June 27, 2007 09:57
Cable channels are riding high on a wave of popularity of U.S. drama series, especially those focusing on crime like "Prison Break" and "CSI." The Chosun Ilbo takes a look at four keys to their success.
U.S. soaps that depict the lives of professionals have become a big hit in Korea. "CSI," "ER," "Grey's Anatomy" and "House" are the prime examples, dealing as they do with the lives and work of FBI agents, police, doctors and lawyers.
A staffer with CGV said, "In the most popular U.S. soaps, most of the leading characters are professionals with good educational backgrounds. 'The Sopranos,' a drama about gangsters that enjoyed huge popularity in the U.S., got little attention from Korean viewers."
Korean viewers tend to favor specific genres such as crime, investigation and mystery, and the cable channels are eager to meet the demand. The Movie & Entertainment channel on XTM started broadcasting mystery drama "Nine" from Monday, and Story On will start broadcasting crime investigation drama "Psych" from Wednesday. CNTV's new U.S. soap is "Crossing Jordan," in which a beautiful forensic pathologist investigates crime cases.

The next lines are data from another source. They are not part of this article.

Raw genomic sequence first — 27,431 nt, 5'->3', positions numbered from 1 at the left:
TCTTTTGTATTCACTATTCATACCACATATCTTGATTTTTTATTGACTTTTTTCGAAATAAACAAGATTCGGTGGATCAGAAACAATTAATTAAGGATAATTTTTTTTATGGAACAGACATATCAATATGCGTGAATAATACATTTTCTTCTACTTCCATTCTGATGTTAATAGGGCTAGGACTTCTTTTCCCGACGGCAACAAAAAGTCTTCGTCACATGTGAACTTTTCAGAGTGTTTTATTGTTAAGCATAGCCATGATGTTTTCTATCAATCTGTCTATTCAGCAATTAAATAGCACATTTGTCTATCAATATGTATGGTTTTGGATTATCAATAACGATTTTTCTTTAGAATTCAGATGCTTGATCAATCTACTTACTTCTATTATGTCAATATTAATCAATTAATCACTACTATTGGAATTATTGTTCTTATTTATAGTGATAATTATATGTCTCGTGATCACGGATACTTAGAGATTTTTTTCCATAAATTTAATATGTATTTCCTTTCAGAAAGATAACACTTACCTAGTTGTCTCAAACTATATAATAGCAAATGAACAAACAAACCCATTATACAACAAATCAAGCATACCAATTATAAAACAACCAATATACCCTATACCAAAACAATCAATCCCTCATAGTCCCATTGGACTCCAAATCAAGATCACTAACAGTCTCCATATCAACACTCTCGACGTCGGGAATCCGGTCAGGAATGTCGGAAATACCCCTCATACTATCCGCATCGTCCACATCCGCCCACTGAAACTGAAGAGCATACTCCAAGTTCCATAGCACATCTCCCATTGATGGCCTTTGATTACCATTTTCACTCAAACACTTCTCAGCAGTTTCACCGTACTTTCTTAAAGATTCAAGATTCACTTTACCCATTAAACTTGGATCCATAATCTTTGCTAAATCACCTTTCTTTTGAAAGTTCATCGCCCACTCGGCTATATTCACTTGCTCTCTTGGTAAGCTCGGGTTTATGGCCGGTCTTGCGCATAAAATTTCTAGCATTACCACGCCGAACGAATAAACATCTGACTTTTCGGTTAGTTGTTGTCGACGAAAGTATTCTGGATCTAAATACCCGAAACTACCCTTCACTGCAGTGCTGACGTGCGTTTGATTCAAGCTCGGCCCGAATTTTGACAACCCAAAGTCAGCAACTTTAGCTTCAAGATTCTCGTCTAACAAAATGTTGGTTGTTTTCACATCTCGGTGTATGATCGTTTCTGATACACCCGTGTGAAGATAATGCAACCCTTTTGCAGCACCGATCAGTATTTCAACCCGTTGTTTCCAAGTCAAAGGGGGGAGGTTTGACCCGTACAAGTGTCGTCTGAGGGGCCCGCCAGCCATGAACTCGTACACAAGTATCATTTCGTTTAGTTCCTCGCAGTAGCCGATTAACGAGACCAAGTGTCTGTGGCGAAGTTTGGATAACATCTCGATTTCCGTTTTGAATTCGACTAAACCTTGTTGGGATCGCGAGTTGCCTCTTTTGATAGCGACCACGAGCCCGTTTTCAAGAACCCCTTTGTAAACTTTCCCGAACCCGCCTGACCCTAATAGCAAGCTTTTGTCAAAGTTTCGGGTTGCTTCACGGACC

◆ Bad Weather
The U.S. drama fever is rising in the rainy season. In July, many cable TV channels will broadcast 10 new U.S. soaps. "Many U.S. soaps begin their new seasons in September and end in April or May," a staffer with On Media said. "So most Korean broadcasters are likely to air new U.S. soaps in the middle or end of June."
Terrestrial channel KBS 2TV has been showing "Ugly Betty," which follows the life and work of an unattractive but smart secretary at a fashion magazine. It topped audience ratings and created a social sensation in the U.S., but Korean viewer did not like it much. In the industry, the maxim is that only large-scale dramas can grip Korean viewers. "Band of Brothers" and "Rome" boast huge production values and are hugely popular here. CGV is to start airing another large-scale historical drama, "The Tudors," in July.
◆ 30-Something Women
The main audience of the most popular U.S. series in Korea are women in their 30s. When Wentworth Miller, the star of "Prison Break," visited Seoul in March, 30-something women accounted for more than half of 200 fans who gathered to see him.
"The fans who spent a whole day watching CSI when a cable channel aired it were not college students in their 20s but middle-aged women," an On Media staffer says. "The key to success for U.S. dramas is plot and story development that appeal to female fans in their 30s."
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